Cochlear Implant Surgery

So as most of you are aware, I had surgery on the 4th December 2014 for a right sided Cochlear Implant. I just wanted to share my own experience with you all thus far and give those who may well be contemplating a CI a bit of insight into the surgery and recovery process.

I had my surgery at the Royal National Throat, Nose and Ear Hospital in Kings Cross, London and was booked in for the morning admission, which meant we had to be at the hospital for 7.30am! When we arrived we were shown to a waiting room before being ushered up to Ward B. The waiting room was full of people waiting for procedures such as gromits and ear syringing..

When we were ushered up to the ward, I was given my own little room complete with a shower and TV – quite fancy I thought! Although this joy was short lived when the ward sister informed us that another patient was to be assigned to this room and that I may have a wait of up to an hour and a half for a bed.  Thankfully, after about 15 minutes of waiting in the main corridor, the ward sister approached us again and apologised for the confusion but that fancy little shower and TV was mine for the day.

Soon after settling into the room the anesthetist came around to carry out some pre surgery checks, asking questions about allergies and checking my blood pressure. He also went through the process of the surgery and all the risks that are involved and I was asked to sign a consent form to acknowledge I had been informed about the risks. The anesthetist then marked me up with an arrow to show where my surgery would be taking place, or to remind me which way is up…

Pre Surgery

There seemed to be lots more blood pressure checks, general health questions and then finally my surgeon came into the room. He was a lovely, jolly man with a good sense of humour; the first thing he said was “now, what am I meant to be doing today?”. It also turned out that my mother knew him! His children attended the school where she used to work so they had a little laugh over that whilst I was sitting there rolling my eyes thinking ‘trust mum’.  The surgeon, Mr Khalil, explained exactly what he would be doing during surgery and how long the process would take. After he left, my mum said it had eased her mind to know who the surgeon was personally.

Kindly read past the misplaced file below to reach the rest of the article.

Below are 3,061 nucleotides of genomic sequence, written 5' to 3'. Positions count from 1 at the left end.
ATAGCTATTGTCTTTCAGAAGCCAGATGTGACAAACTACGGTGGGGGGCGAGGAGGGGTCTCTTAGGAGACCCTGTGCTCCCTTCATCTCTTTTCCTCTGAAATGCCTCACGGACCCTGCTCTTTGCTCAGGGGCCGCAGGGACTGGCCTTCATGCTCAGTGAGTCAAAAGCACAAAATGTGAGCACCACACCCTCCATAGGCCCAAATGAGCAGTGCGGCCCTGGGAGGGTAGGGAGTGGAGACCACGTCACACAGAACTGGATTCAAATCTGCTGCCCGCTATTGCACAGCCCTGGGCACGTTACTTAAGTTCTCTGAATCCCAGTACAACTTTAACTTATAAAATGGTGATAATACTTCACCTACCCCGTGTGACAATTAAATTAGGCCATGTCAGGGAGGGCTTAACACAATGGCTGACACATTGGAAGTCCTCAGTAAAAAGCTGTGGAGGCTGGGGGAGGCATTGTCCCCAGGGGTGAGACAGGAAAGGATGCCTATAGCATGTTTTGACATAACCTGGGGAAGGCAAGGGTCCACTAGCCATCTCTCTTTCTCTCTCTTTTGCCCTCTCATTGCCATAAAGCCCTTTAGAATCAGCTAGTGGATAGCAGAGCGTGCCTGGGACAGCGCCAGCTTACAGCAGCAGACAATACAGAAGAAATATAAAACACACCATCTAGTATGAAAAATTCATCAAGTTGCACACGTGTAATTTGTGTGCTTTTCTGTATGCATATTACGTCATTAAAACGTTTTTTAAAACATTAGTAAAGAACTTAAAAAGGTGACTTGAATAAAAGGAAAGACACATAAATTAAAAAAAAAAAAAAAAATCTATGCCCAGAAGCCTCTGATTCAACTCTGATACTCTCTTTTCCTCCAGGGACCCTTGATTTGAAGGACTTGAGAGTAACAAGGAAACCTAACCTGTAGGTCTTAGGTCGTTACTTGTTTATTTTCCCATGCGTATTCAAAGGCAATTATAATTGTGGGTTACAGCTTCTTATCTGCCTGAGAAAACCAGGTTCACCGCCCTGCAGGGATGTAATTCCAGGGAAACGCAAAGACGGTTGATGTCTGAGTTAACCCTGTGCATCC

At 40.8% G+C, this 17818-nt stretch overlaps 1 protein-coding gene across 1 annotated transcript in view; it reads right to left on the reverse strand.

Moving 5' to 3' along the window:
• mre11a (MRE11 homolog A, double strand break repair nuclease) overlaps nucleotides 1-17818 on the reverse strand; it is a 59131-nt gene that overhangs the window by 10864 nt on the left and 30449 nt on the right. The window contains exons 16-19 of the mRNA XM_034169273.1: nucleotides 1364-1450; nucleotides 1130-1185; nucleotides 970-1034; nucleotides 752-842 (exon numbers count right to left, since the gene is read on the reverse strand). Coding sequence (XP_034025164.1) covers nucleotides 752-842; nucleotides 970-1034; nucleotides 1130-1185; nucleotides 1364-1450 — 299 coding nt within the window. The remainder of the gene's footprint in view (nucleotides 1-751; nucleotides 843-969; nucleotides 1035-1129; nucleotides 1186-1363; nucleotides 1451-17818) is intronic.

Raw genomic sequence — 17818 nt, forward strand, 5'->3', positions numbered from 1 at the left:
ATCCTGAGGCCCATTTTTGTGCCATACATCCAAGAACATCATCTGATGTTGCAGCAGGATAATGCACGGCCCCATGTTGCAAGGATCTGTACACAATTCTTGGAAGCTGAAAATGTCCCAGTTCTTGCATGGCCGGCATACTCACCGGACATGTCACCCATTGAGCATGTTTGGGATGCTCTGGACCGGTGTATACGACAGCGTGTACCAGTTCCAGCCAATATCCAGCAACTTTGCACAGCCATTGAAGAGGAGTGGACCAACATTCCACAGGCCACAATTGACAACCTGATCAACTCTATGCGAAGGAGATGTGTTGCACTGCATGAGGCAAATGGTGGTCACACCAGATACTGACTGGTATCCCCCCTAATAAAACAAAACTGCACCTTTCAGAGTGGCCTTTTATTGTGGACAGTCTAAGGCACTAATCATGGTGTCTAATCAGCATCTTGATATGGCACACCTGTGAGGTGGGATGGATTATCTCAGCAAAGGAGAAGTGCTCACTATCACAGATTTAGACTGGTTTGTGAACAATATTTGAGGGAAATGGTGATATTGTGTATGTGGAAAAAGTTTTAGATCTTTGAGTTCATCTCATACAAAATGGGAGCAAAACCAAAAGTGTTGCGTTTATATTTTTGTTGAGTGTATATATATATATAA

After the surgeon had left and we were quietly watching the TV to pass some time, a porter came in and measured my ankles, I was quite confused as to why he was doing this until he came back with a lovely pair of surgical stockings for me to wear – I tell you, this hospital outfit was pure couture!

Surgery bits

Soon after, the deputy sister came into the room and handed me two gowns and a pair of disposable knickers – see, pure couture – and told me to get ready for surgery. It suddenly seemed all so real and I think this is when my mum got a bit wobbly seeing me all prepared to go into theatre.

I got into the lift with the nurse and was shown to a pre theatre room where I was met by two further nurses and the anesthetist I had met earlier. They were all very lovely and were great at putting me at ease. The only issue I had was when they were asking me to confirm all my details as per their records – the ward sister had taken my glasses off me so I couldn’t see them clearly to lip read and couldn’t quite hear what they were saying but we managed to get through the questions somehow.

Then it was time! The anesthetist told me I would feel a cold liquid through my intravenous drip and would slowly drift off to sleep – I dozily remember saying “this is good stuff” before conking out.

Apparently surgery was super quick, I was in theatre for about 2 hours and according to the surgeon I awoke quickly, although I wasn’t quite with it for a while.  My first recollection upon waking was attempting to wipe my mouth and apologising for dribbling everywhere, what they must have thought about me I don’t know!

Before being wheeled back into my room, I was handed my two hearing aid cases that I had brought with me and I opened them up to find only one hearing aid in the box, cue me going into a (dozy, sleep induced) tizzy asking why I only had one hearing aid, only for the nurse to inform me that my left one had been put into my ear for me, Doh.